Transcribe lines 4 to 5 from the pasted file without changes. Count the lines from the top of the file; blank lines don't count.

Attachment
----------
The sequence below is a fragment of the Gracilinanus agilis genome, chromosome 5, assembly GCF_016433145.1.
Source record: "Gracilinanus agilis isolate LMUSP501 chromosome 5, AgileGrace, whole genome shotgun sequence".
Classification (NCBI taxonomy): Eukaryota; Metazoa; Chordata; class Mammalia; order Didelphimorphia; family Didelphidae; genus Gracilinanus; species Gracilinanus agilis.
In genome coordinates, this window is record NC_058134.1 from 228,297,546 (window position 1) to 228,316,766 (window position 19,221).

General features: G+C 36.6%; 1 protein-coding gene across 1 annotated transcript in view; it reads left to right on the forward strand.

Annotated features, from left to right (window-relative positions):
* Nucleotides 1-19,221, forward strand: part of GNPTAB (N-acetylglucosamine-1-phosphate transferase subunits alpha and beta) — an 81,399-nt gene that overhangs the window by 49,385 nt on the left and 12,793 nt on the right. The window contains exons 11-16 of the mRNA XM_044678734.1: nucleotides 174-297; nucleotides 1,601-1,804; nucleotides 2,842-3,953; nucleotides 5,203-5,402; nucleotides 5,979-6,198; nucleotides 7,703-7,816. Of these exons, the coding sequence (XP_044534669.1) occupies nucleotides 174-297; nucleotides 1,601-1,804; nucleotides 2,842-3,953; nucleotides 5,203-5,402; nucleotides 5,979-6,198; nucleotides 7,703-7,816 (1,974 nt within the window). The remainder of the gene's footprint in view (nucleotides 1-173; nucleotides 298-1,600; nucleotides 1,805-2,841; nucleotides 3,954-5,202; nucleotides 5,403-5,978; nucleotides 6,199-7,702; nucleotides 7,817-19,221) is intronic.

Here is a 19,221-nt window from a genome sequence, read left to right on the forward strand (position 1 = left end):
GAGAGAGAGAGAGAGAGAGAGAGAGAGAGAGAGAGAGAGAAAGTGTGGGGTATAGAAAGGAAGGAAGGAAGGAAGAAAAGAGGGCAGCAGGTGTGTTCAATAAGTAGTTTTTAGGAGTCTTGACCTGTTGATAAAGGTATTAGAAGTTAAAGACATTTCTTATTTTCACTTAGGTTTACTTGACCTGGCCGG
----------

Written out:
In genome coordinates, this window is record NC_058134.1 from 228,297,546 (window position 1) to 228,316,766 (window position 19,221).

General features: G+C 36.6%; 1 protein-coding gene across 1 annotated transcript in view; it reads left to right on the forward strand.